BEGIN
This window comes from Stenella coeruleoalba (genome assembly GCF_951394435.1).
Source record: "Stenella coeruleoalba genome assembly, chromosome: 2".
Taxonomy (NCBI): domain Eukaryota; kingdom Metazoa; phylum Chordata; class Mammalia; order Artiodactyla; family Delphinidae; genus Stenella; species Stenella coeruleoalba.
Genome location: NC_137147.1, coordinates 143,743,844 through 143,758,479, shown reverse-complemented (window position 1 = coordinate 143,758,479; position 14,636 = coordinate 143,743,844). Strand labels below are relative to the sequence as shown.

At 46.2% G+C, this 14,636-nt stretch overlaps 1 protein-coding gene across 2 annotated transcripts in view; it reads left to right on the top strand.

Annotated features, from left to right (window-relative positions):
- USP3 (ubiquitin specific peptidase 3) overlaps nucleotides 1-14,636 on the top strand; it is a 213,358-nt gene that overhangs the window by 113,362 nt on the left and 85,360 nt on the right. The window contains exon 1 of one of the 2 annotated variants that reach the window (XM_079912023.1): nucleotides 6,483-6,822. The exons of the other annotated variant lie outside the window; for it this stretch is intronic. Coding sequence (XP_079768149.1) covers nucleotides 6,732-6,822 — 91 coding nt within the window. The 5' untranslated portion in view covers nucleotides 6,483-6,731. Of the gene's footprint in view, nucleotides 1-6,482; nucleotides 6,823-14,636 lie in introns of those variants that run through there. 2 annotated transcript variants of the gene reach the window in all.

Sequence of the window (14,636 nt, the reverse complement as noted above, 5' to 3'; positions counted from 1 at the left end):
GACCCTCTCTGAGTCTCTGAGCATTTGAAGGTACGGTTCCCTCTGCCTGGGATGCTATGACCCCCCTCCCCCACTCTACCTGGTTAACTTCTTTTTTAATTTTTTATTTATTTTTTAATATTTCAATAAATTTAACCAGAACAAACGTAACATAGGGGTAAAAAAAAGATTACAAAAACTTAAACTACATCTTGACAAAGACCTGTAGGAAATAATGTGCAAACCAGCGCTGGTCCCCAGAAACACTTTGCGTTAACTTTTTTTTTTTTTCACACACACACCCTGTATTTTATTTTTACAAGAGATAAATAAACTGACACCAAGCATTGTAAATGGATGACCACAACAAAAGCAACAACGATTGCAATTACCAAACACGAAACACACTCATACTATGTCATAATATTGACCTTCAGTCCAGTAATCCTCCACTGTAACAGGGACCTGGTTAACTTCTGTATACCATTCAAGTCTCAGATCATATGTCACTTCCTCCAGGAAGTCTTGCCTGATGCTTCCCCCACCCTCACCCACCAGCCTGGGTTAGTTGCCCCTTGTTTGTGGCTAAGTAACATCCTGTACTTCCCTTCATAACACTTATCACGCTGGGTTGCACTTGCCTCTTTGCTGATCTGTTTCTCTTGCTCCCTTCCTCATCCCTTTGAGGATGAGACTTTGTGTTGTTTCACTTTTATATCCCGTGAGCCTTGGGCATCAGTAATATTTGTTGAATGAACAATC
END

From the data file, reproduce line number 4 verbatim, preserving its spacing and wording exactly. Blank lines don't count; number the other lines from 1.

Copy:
Genome location: NC_137147.1, coordinates 143,743,844 through 143,758,479, shown reverse-complemented (window position 1 = coordinate 143,758,479; position 14,636 = coordinate 143,743,844). Strand labels below are relative to the sequence as shown.